Too Much to Lose

I’m enjoying the best life I’ve ever had, but it is dangerous to think I’ll never drink again. What I know is that I probably won’t drink today because I’m taking some actions that show the universe my desire to stay sober. I’m sharing my ESH with you guys and heading to a face to face meeting later today. I’ll also get out in nature for a hike – my eleventh step practice. These recovery actions maintain a nice fat balance in my sobriety bank account.

These actions fly in the face of ego. Ego wants me to think I have this drinking thing handled. Ego tries to convince me I’m fine. I don’t have to go to the meeting today because I went to one yesterday. My life feels useful and purposeful, but the ego lie is I can feel better. I don’t think about a drink anymore, but ego occasionally reminds me how much I used to enjoy smoking marijuana.  Ego points out that since it is now legal, what would be the harm? Gratefully I’ve seen what happens to those alcoholics who try the marijuana maintenance program.

Yesterday during lunch with another active, long-term member, I asked what we would be doing with our lives without AA. Neither of us had an answer. My life revolves around my AA activities. AA is my church. It’s where I get spiritual sustenance. It’s where I meet my friends.  My higher self wants me to continue to grow and change. I simply can’t imagine what life would be like without AA. I’ve got way too much to lose.

Denial is not a River in Egypt

I visited a therapist five days before I walked into my first AA meeting. I had been to this lady a few months earlier for help to quit smoking. I thought smoking was my problem. I hated myself for smoking. I was able to quit with her help and an addiction to Nicorette gum. But my life didn’t improve. I continued to wake up every morning with an ache of fear in my gut. I had no interest, energy or enthusiasm for looking for work or much of anything else.

I had just finished a book about men my age undergoing mid-life crises. I figured this was my problem. This must be the reason I wasn’t looking for work; this must be the reason I had no interest, energy or enthusiasm for much of anything; this must be the reason my life felt so heavy. I fully expected the therapist to confirm my diagnosis, comfort me and give me a new coping strategy.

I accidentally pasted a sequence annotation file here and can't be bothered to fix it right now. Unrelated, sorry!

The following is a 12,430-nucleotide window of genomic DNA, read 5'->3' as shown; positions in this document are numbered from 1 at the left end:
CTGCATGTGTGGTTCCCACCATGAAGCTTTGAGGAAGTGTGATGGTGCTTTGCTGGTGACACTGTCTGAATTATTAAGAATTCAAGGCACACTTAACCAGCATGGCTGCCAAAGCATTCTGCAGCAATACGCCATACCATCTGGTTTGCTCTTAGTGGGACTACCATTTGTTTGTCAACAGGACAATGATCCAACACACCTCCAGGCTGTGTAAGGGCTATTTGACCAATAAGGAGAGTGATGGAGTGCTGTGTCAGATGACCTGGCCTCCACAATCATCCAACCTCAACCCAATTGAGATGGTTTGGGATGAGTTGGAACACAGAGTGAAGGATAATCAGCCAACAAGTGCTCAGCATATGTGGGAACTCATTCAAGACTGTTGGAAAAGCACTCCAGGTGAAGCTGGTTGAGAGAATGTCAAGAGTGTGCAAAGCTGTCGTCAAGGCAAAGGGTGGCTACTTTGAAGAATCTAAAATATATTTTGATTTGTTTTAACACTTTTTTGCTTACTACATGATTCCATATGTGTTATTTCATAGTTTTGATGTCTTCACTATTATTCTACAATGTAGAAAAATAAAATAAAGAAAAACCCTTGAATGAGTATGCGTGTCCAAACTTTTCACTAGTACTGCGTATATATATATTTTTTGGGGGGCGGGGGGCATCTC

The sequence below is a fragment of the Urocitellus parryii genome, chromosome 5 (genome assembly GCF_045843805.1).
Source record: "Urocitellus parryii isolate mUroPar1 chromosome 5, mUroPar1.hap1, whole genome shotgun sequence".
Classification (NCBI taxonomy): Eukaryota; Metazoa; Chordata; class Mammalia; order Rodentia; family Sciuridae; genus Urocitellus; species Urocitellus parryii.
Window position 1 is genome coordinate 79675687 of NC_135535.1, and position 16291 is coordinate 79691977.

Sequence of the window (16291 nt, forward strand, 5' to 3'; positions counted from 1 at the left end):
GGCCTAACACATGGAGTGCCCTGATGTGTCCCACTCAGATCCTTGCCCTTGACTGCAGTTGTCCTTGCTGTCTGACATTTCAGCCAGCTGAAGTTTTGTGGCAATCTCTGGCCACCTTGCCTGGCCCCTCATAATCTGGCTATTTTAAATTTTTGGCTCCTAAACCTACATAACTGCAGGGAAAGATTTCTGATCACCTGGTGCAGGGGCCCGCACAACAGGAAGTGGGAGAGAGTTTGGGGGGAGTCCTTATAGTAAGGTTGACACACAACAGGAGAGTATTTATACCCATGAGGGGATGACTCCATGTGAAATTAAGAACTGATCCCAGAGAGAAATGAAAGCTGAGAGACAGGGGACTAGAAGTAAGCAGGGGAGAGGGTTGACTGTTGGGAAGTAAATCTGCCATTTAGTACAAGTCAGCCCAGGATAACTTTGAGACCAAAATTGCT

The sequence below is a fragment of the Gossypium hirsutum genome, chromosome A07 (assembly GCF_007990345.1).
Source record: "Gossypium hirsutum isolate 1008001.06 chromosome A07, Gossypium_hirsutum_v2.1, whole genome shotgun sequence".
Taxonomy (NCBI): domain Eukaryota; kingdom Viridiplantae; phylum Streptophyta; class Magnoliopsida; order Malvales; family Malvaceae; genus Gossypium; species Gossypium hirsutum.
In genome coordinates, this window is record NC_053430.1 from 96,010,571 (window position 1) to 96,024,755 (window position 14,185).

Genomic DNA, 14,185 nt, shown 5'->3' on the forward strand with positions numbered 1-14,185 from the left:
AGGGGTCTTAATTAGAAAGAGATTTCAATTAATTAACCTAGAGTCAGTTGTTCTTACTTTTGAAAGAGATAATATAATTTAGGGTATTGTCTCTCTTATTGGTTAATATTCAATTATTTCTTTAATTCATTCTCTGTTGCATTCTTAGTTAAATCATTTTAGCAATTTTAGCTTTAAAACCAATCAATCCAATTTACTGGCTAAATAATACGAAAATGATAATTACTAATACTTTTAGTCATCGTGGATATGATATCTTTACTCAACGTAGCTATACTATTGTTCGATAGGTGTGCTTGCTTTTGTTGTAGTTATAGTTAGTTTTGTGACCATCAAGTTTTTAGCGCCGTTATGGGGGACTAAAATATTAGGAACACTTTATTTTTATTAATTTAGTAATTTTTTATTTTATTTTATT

She let me whine about my life for a good thirty minutes, then she said something that shocked me. She said, “I don’t think I can help you, Jeff.” She said, “from what I know about you, I don’t think you have an ounce of humility in your whole body; your brain is so cloudy from your daily drinking you can’t get any clarity on your life; and you seem to have the emotional maturity of a thirteen-year-old. I don’t think I can help you but maybe the treatment center up the street can.”

The voice inside my head was screaming, “you can’t let this bitch talk to you like this, Jeff.” But somehow, I was able to keep my mouth shut. Then she looked directly into my eyes, like she was looking at my soul and said, “you’re in trouble, aren’t you, Jeff?” The voice told me not to admit anything to this woman. I looked down at my shoes for a long moment. Finally, I whispered, “maybe.” It was the first time in my forty-seven-year-old life I admitted there was something I couldn’t handle. Apparently, my half-assed admission of powerlessness cracked the thick wall of denial just enough to let the light shine in.


A year or so ago my girlfriend gave me a bracelet that says, “it is what it is.” I rarely take it off. It’s a great reminder to accept whatever is showing up in my life. I don’t have to like what’s going on. I just must accept it for what it is, God’s will. I suffer whenever I am unable or unwilling to accept God’s will because, in essence, I am arguing with reality.

Acceptance for me is not resignation. It is not giving up or giving in. It is simply acknowledging that God placed the person, event or situation in my life to help me grow. The experience may not feel good. It may be tragic. It may scare the hell out of me, but somehow every experience is necessary for my spiritual growth. I can’t hope to benefit from any experience until I first accept it.

I am much better at accepting God’s will today than I was when I began my spiritual journey in Alcoholics Anonymous. Back then I had no choice but to resist any experience that didn’t jive with my insane belief system about how life should work and how other people should behave. I had no choice but to react in fear and resist any kind of change. The longer I resisted God's plan for me, the more painful my life became. Today I look at these painful experiences as gifts. I'm grateful for the pain because there is no way I could have traveled from where I was to where I am today without them.

Through the years, AA and the Twelve Steps melted away much of the self-centered fear that kept me a prisoner to ego-mind. Most of the fear that walked through the doors with me is gone. It has been replaced by a faith that works in all conditions. Today I have the faith that I’ll be shown the way through every painful experience and I’ll come out the other side a more peaceful, happier and contented person. Acceptance is the first step.